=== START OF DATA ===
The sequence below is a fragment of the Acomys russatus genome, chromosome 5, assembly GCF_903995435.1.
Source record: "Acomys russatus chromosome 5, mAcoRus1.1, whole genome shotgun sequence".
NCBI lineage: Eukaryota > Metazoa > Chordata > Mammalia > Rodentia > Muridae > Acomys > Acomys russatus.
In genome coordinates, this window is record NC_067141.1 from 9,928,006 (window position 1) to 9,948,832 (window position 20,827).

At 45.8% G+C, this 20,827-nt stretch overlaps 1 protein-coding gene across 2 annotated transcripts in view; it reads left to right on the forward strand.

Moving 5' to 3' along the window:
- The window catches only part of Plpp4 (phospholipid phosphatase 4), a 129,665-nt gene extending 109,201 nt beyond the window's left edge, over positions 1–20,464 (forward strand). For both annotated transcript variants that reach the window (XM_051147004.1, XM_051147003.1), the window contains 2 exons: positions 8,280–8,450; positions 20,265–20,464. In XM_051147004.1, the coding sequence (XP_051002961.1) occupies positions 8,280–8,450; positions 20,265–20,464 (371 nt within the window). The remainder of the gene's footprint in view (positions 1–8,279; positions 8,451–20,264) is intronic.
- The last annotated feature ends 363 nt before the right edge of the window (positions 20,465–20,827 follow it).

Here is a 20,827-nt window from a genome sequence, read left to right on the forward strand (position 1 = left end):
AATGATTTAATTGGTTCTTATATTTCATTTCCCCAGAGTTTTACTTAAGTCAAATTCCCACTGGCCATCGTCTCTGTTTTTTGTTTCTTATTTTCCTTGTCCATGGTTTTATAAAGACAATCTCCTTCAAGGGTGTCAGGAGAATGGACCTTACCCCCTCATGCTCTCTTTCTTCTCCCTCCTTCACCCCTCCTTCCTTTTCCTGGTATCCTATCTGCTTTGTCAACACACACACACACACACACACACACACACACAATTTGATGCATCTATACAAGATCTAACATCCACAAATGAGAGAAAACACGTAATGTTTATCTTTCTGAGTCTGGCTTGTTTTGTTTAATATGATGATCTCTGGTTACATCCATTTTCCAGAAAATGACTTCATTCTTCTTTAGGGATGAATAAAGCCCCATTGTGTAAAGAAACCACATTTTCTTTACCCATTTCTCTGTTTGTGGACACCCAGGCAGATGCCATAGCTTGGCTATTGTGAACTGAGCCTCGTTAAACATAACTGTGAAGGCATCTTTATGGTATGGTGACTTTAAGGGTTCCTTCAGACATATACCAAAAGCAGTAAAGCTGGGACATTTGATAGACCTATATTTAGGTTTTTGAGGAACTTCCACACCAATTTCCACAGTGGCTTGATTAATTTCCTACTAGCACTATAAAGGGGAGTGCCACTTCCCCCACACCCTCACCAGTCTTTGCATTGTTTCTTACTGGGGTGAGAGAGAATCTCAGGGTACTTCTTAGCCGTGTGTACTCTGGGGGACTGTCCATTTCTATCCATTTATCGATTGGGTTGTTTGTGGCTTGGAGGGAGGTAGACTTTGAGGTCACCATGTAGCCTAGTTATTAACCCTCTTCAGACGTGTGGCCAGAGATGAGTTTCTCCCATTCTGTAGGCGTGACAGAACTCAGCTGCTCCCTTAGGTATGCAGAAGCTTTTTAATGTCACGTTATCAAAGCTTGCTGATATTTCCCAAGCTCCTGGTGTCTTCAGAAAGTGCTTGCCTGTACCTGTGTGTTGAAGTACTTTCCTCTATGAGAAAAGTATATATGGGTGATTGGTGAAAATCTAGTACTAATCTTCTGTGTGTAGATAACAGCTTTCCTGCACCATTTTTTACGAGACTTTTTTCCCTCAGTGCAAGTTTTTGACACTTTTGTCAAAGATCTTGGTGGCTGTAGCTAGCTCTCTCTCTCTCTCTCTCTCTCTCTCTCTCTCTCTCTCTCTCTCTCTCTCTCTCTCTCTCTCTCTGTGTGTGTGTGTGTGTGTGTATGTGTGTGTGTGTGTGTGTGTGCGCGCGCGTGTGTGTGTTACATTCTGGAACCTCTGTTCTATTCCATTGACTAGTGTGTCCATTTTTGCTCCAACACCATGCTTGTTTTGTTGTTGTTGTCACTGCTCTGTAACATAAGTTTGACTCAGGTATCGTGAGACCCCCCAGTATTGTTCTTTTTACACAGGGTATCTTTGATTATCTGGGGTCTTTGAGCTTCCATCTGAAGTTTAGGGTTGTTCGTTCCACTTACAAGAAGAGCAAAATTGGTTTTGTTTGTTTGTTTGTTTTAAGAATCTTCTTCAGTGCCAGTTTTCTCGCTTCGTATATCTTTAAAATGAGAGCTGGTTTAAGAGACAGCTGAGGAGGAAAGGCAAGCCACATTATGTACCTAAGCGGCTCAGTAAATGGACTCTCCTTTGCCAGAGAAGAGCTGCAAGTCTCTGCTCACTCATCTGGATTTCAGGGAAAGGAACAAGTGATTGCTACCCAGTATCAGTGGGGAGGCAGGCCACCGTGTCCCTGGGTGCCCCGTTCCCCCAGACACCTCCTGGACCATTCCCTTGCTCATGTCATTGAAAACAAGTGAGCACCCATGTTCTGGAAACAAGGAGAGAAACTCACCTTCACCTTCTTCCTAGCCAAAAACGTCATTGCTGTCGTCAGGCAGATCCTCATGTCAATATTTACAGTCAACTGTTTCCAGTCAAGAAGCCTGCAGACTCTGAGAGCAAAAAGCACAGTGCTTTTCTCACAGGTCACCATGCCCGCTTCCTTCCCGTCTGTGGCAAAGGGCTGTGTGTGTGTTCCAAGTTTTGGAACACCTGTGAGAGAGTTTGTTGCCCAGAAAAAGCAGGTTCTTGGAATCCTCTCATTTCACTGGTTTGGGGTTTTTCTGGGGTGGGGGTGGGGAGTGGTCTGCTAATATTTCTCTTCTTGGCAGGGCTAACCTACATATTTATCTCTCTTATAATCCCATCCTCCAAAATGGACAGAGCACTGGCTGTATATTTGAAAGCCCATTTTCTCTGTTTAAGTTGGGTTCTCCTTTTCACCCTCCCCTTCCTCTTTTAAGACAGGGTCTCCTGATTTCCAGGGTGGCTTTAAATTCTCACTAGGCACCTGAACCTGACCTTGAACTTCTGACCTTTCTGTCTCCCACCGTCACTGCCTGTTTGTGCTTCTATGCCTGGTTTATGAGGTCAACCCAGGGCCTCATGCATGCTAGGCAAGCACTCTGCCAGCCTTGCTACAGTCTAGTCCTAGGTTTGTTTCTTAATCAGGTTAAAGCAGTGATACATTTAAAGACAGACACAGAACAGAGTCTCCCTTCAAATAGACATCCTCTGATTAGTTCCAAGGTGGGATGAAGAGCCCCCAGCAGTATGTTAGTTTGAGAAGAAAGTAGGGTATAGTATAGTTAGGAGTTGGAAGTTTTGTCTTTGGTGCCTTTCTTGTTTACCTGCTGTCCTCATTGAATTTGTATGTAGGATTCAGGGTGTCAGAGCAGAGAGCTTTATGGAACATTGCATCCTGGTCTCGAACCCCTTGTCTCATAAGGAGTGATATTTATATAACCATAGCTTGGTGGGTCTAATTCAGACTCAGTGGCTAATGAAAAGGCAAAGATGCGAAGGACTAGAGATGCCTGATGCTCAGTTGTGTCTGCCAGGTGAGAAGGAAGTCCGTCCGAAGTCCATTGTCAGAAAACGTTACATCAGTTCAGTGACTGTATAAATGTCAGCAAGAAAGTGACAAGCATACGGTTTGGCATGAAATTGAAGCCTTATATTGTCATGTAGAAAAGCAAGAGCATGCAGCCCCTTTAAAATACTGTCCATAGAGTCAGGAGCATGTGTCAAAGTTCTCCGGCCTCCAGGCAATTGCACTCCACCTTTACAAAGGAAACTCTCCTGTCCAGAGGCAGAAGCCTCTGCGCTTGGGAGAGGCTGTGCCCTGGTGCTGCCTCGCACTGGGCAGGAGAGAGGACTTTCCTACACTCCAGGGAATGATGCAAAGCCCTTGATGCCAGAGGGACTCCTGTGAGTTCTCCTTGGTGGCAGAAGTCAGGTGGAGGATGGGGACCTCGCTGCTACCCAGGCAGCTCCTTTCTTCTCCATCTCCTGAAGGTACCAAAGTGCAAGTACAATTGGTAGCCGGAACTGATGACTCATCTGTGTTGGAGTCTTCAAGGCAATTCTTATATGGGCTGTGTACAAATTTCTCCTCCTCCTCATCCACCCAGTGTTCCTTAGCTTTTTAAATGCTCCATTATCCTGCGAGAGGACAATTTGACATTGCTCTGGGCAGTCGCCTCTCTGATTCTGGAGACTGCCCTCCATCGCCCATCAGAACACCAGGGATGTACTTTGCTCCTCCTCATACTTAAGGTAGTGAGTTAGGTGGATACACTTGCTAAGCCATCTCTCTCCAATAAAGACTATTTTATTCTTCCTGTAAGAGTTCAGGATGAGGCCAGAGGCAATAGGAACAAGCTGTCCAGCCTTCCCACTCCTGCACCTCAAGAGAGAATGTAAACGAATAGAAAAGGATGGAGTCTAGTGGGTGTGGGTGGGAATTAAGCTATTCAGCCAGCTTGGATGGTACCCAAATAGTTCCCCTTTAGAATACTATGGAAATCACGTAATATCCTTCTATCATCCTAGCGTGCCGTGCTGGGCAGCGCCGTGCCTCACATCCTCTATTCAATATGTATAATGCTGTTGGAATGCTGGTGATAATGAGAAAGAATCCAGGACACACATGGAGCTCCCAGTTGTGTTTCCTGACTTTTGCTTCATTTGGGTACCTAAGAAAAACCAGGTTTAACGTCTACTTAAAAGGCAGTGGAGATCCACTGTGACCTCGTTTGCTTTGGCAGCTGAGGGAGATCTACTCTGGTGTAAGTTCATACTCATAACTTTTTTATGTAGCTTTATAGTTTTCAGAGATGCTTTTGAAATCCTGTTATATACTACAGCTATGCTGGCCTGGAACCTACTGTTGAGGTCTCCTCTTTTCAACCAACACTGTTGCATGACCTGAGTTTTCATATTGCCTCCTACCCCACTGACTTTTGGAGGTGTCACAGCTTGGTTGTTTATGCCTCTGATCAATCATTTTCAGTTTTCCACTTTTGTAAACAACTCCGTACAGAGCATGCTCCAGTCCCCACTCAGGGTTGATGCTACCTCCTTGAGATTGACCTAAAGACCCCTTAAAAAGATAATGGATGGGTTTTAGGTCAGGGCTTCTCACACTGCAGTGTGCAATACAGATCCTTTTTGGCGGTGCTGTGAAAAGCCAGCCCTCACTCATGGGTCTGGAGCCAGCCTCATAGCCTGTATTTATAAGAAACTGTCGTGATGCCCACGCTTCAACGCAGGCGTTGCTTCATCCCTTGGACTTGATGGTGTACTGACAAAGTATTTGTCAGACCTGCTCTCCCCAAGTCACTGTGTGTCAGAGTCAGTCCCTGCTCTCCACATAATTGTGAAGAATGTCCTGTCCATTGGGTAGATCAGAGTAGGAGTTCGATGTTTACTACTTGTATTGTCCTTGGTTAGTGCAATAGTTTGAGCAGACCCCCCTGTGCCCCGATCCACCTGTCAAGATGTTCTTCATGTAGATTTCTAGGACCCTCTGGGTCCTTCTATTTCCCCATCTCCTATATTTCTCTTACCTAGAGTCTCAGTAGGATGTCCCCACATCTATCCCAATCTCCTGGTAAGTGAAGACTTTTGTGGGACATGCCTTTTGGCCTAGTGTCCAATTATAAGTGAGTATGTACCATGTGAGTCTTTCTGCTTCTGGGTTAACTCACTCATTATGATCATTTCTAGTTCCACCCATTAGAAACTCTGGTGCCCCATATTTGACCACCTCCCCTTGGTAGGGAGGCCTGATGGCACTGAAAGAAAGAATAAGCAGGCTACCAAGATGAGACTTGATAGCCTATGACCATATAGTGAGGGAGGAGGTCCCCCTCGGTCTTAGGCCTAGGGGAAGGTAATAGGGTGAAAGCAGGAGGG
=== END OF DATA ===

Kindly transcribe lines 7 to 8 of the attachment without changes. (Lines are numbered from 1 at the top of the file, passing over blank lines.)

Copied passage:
- The window catches only part of Plpp4 (phospholipid phosphatase 4), a 129,665-nt gene extending 109,201 nt beyond the window's left edge, over positions 1–20,464 (forward strand). For both annotated transcript variants that reach the window (XM_051147004.1, XM_051147003.1), the window contains 2 exons: positions 8,280–8,450; positions 20,265–20,464. In XM_051147004.1, the coding sequence (XP_051002961.1) occupies positions 8,280–8,450; positions 20,265–20,464 (371 nt within the window). The remainder of the gene's footprint in view (positions 1–8,279; positions 8,451–20,264) is intronic.
- The last annotated feature ends 363 nt before the right edge of the window (positions 20,465–20,827 follow it).